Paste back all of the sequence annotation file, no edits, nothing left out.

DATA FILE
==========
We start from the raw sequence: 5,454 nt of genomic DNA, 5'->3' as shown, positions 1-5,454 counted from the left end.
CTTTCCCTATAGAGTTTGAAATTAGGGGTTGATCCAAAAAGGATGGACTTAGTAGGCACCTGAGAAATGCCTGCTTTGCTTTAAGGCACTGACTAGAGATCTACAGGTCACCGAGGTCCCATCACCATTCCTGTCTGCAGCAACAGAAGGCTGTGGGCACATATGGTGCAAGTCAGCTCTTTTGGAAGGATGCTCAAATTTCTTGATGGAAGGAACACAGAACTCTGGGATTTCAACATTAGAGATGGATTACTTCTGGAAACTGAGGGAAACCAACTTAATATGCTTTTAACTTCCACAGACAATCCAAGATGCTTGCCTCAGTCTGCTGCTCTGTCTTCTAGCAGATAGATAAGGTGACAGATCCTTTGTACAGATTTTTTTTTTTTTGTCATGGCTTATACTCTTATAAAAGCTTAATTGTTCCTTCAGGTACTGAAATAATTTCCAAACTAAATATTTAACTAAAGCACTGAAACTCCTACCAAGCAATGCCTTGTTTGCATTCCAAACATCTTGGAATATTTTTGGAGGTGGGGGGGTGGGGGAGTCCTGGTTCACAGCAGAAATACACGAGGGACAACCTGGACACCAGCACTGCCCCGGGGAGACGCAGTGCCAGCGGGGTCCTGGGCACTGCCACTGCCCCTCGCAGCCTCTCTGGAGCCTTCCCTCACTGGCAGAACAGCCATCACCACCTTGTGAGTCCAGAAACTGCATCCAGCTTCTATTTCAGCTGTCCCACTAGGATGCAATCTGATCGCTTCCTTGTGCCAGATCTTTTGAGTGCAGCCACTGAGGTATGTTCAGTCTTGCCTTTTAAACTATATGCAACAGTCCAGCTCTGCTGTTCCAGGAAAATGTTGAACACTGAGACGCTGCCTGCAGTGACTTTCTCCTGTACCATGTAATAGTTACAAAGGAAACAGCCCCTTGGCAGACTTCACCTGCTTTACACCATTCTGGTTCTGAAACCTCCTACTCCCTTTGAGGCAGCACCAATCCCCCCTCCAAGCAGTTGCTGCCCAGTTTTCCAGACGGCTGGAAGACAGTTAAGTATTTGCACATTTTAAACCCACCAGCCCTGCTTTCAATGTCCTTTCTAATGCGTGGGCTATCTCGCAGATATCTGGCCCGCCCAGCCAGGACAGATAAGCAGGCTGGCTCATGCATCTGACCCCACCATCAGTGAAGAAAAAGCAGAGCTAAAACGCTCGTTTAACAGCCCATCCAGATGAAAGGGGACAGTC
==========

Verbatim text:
We start from the raw sequence: 5,454 nt of genomic DNA, 5'->3' as shown, positions 1-5,454 counted from the left end.
CTTTCCCTATAGAGTTTGAAATTAGGGGTTGATCCAAAAAGGATGGACTTAGTAGGCACCTGAGAAATGCCTGCTTTGCTTTAAGGCACTGACTAGAGATCTACAGGTCACCGAGGTCCCATCACCATTCCTGTCTGCAGCAACAGAAGGCTGTGGGCACATATGGTGCAAGTCAGCTCTTTTGGAAGGATGCTCAAATTTCTTGATGGAAGGAACACAGAACTCTGGGATTTCAACATTAGAGATGGATTACTTCTGGAAACTGAGGGAAACCAACTTAATATGCTTTTAACTTCCACAGACAATCCAAGATGCTTGCCTCAGTCTGCTGCTCTGTCTTCTAGCAGATAGATAAGGTGACAGATCCTTTGTACAGATTTTTTTTTTTTTGTCATGGCTTATACTCTTATAAAAGCTTAATTGTTCCTTCAGGTACTGAAATAATTTCCAAACTAAATATTTAACTAAAGCACTGAAACTCCTACCAAGCAATGCCTTGTTTGCATTCCAAACATCTTGGAATATTTTTGGAGGTGGGGGGGTGGGGGAGTCCTGGTTCACAGCAGAAATACACGAGGGACAACCTGGACACCAGCACTGCCCCGGGGAGACGCAGTGCCAGCGGGGTCCTGGGCACTGCCACTGCCCCTCGCAGCCTCTCTGGAGCCTTCCCTCACTGGCAGAACAGCCATCACCACCTTGTGAGTCCAGAAACTGCATCCAGCTTCTATTTCAGCTGTCCCACTAGGATGCAATCTGATCGCTTCCTTGTGCCAGATCTTTTGAGTGCAGCCACTGAGGTATGTTCAGTCTTGCCTTTTAAACTATATGCAACAGTCCAGCTCTGCTGTTCCAGGAAAATGTTGAACACTGAGACGCTGCCTGCAGTGACTTTCTCCTGTACCATGTAATAGTTACAAAGGAAACAGCCCCTTGGCAGACTTCACCTGCTTTACACCATTCTGGTTCTGAAACCTCCTACTCCCTTTGAGGCAGCACCAATCCCCCCTCCAAGCAGTTGCTGCCCAGTTTTCCAGACGGCTGGAAGACAGTTAAGTATTTGCACATTTTAAACCCACCAGCCCTGCTTTCAATGTCCTTTCTAATGCGTGGGCTATCTCGCAGATATCTGGCCCGCCCAGCCAGGACAGATAAGCAGGCTGGCTCATGCATCTGACCCCACCATCAGTGAAGAAAAAGCAGAGCTAAAACGCTCGTTTAACAGCCCATCCAGATGAAAGGGGACAGTC